We take great pride in continuing our commitment to you and your community
In 1947, Irving Taxel started Positive Promotions in New York City. First known as National Dealers Service, it was originally a printing company specializing in custom slide guides for large companies. Custom slide guides converted complicated information into a simple, unique format that companies used for promotions. One of its most important early uses was for dosage scheduling. Two of Positive Promotions' slide guides dating back to 1969 and 1977 can be viewed on the Smithsonian Institutes' website.
Irving, nicknamed "Observing Irving", soon realized that custom slide guides were just the tip of the iceberg. The form could be highly effective for stock subjects useful to many industries, both big and small. With this new direction, National Dealers Service became a publishing company.
In the 70s, when America started thinking about the metric system, Irving saw a golden opportunity for slide guides. They were ideal for showing how to convert the present system to metrics. Far ahead of his time, Irving developed a whole line of metric promotional products. Many companies shared his enthusiasm and National Dealers Service was on its way, supplying metric conversion slide guides as promotional products for a wide array of industries. The company was soon developing a variety of other promotional products, including first aid charts, car mileage finders, drug information guides, and wedding planners.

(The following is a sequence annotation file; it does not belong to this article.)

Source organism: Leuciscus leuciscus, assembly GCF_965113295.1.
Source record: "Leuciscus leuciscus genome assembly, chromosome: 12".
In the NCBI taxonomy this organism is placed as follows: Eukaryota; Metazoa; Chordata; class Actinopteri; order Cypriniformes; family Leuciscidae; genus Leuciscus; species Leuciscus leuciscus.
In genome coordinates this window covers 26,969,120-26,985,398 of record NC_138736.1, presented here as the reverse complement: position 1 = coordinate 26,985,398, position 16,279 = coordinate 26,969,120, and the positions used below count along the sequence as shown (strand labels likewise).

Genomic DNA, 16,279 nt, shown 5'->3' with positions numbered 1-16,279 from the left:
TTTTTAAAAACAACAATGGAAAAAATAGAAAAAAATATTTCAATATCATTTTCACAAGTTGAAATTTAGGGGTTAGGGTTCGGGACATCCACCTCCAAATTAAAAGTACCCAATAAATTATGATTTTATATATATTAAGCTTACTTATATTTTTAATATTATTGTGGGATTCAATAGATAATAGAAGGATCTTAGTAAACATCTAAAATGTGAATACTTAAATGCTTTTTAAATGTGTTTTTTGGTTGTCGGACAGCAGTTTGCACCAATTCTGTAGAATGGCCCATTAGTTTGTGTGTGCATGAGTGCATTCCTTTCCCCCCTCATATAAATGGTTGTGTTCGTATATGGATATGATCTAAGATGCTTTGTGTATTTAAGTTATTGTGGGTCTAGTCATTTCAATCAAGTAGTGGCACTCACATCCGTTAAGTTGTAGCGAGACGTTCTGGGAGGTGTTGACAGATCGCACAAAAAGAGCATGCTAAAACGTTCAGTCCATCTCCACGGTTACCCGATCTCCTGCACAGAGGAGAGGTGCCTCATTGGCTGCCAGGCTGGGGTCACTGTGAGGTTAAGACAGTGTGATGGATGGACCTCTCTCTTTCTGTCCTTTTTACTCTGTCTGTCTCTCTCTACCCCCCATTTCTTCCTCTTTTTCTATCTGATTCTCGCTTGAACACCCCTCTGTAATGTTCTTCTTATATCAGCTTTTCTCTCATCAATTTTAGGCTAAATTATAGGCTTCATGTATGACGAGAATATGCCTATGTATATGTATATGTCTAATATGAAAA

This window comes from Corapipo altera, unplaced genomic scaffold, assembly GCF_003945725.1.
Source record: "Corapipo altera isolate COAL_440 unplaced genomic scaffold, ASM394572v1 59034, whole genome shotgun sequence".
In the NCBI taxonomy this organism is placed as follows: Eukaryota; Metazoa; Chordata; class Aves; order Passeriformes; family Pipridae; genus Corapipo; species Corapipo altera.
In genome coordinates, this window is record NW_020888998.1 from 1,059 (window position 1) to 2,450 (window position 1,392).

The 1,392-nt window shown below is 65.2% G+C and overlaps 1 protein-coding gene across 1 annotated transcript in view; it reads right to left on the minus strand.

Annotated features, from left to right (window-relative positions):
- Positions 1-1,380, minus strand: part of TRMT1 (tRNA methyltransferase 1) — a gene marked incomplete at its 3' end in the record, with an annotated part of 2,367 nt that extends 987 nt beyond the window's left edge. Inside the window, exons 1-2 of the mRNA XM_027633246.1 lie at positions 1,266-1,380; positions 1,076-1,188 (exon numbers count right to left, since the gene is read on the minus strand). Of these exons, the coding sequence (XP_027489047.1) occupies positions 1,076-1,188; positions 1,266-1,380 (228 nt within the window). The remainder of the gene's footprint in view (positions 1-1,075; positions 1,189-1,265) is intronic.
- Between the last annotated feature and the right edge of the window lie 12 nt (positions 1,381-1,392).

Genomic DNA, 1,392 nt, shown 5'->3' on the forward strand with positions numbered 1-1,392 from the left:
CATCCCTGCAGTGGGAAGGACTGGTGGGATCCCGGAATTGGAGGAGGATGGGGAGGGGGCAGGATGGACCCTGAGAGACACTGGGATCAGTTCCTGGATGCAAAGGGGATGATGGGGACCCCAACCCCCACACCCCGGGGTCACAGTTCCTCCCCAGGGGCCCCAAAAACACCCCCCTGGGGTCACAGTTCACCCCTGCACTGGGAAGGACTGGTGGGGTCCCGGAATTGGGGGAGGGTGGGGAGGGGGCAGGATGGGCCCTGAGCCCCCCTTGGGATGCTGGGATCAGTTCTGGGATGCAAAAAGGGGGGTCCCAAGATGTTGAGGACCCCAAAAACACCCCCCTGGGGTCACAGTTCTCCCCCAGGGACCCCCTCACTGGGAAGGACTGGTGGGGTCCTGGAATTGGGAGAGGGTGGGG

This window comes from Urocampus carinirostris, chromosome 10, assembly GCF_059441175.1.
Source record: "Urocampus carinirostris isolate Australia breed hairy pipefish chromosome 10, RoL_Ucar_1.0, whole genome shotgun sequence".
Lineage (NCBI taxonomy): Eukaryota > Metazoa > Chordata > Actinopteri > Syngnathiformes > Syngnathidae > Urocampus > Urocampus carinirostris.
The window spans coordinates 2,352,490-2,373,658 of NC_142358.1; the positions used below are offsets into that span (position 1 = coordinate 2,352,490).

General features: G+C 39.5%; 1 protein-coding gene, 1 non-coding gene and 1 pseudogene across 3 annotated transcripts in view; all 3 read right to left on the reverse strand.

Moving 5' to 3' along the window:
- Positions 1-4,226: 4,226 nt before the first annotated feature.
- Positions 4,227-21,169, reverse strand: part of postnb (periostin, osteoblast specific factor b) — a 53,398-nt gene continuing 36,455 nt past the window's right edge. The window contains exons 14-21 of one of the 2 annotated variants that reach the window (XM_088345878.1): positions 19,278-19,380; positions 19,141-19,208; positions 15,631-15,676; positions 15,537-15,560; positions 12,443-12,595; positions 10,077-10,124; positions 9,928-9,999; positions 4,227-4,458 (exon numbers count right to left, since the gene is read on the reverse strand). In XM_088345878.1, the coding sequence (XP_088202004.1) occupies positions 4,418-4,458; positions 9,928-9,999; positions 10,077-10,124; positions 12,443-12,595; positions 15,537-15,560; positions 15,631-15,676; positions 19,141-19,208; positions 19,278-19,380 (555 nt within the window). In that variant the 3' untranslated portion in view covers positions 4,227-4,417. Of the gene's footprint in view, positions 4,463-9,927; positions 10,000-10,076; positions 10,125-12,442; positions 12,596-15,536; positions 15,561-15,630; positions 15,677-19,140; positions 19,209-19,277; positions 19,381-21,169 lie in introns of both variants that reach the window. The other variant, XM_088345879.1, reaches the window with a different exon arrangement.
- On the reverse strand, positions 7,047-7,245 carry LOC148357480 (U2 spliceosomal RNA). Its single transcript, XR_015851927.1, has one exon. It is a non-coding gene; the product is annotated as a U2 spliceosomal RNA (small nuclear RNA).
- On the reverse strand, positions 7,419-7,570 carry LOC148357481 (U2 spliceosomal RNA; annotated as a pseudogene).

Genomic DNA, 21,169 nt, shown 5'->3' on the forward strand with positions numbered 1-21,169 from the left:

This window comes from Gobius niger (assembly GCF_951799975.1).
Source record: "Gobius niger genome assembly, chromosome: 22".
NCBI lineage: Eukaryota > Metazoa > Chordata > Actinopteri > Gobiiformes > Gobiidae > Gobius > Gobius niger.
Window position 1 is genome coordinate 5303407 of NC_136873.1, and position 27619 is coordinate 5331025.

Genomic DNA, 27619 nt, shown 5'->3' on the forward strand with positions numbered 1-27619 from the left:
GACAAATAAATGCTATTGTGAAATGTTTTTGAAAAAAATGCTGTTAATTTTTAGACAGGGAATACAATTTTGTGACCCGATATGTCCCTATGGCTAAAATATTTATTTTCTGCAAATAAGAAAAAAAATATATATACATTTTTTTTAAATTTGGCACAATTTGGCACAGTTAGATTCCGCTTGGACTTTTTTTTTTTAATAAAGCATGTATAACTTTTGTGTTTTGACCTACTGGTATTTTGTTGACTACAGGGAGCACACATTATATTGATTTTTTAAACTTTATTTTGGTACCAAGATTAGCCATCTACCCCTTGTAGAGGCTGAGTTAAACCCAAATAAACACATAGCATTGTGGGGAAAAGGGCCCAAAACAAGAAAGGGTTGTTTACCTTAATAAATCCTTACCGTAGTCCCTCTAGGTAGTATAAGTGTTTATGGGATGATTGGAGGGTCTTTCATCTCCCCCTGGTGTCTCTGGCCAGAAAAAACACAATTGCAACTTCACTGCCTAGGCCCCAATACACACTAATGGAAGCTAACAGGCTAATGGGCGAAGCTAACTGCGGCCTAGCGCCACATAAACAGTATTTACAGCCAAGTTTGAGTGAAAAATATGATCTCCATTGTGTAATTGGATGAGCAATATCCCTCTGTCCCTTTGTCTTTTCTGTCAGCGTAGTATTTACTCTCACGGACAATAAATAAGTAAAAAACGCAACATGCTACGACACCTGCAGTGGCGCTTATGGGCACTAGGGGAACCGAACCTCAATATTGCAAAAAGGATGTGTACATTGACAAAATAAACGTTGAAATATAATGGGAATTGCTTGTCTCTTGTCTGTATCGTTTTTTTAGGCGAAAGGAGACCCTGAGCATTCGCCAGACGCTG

In 1976, Irving's son Nelson joined the firm and was assigned to find new slide guides to produce in the Brooklyn plant. With his strong belief in slide guides potential, Nelson sought out Madison Avenue's best designers and writers and teamed them up with experts in many educational fields. This assured customers that the new slide guides appearing monthly were both spectacularly designed and highly accurate. As Nelson had expected, their great graphic appeal and educational value made slide guides "keepers." These new initiatives were greatly supported and the company changed its name to Promotional Slide guide.
But expanding Positive's slide guide line wasn't enough. In 1985, Irving, quoting Arnold Toynbee, said that the company needed to take a long overland voyage. It had to build on its strength, which was helping people lead better lives. Working with a consulting group, The company took a new name to fit its direction, "Positive Promotions." It also started focusing on areas where the combination of educational and promotional components could have the greatest impact. And once it started down that road, Positive had found its niche.
In recent years, Positive has become more and more market-driven and diversified:
Products designed for a specific cause. We combine products with programs to give customers everything they need to promote their message into their community.
We love creating things for kids. We are proud to have produced hundreds of children's activities books, bookmarks, stickers, and other educational tools that kids think are "cool."
We listened to our customers. "Recognition" products were created as a result of our customers' requests for products to honor those who help them do their work.
Positive's goal today continues to be helping customers put together great campaigns. We're constantly improving old programs and creating new ones. As our history continues to unfold, Positive continues to develop more products that create awareness, educate and inspire.